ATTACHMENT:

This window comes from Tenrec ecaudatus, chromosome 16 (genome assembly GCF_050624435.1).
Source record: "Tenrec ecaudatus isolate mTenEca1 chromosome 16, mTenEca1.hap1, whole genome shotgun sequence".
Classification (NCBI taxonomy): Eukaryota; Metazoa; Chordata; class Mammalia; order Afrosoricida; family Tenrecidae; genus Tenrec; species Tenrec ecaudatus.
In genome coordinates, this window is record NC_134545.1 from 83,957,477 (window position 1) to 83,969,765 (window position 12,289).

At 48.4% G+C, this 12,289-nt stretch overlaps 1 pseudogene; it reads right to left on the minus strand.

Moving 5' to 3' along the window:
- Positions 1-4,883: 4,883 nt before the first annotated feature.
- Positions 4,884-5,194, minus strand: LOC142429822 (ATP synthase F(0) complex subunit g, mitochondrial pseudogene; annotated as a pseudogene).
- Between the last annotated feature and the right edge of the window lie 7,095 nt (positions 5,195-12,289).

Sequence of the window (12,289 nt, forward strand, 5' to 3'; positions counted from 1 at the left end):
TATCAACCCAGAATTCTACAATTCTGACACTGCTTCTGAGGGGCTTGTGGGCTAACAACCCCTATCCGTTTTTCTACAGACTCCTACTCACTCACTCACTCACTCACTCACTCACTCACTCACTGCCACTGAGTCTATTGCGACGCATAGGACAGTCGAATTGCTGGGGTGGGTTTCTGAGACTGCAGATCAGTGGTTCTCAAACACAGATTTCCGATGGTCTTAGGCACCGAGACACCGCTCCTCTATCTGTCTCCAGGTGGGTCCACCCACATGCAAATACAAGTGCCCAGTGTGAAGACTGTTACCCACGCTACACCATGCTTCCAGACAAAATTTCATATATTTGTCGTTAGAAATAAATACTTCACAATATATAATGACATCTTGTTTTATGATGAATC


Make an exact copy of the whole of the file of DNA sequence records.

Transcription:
This window comes from Tenrec ecaudatus, chromosome 16 (genome assembly GCF_050624435.1).
Source record: "Tenrec ecaudatus isolate mTenEca1 chromosome 16, mTenEca1.hap1, whole genome shotgun sequence".
Classification (NCBI taxonomy): Eukaryota; Metazoa; Chordata; class Mammalia; order Afrosoricida; family Tenrecidae; genus Tenrec; species Tenrec ecaudatus.
In genome coordinates, this window is record NC_134545.1 from 83,957,477 (window position 1) to 83,969,765 (window position 12,289).

At 48.4% G+C, this 12,289-nt stretch overlaps 1 pseudogene; it reads right to left on the minus strand.

Moving 5' to 3' along the window:
- Positions 1-4,883: 4,883 nt before the first annotated feature.
- Positions 4,884-5,194, minus strand: LOC142429822 (ATP synthase F(0) complex subunit g, mitochondrial pseudogene; annotated as a pseudogene).
- Between the last annotated feature and the right edge of the window lie 7,095 nt (positions 5,195-12,289).

Sequence of the window (12,289 nt, forward strand, 5' to 3'; positions counted from 1 at the left end):
TATCAACCCAGAATTCTACAATTCTGACACTGCTTCTGAGGGGCTTGTGGGCTAACAACCCCTATCCGTTTTTCTACAGACTCCTACTCACTCACTCACTCACTCACTCACTCACTCACTCACTGCCACTGAGTCTATTGCGACGCATAGGACAGTCGAATTGCTGGGGTGGGTTTCTGAGACTGCAGATCAGTGGTTCTCAAACACAGATTTCCGATGGTCTTAGGCACCGAGACACCGCTCCTCTATCTGTCTCCAGGTGGGTCCACCCACATGCAAATACAAGTGCCCAGTGTGAAGACTGTTACCCACGCTACACCATGCTTCCAGACAAAATTTCATATATTTGTCGTTAGAAATAAATACTTCACAATATATAATGACATCTTGTTTTATGATGAATC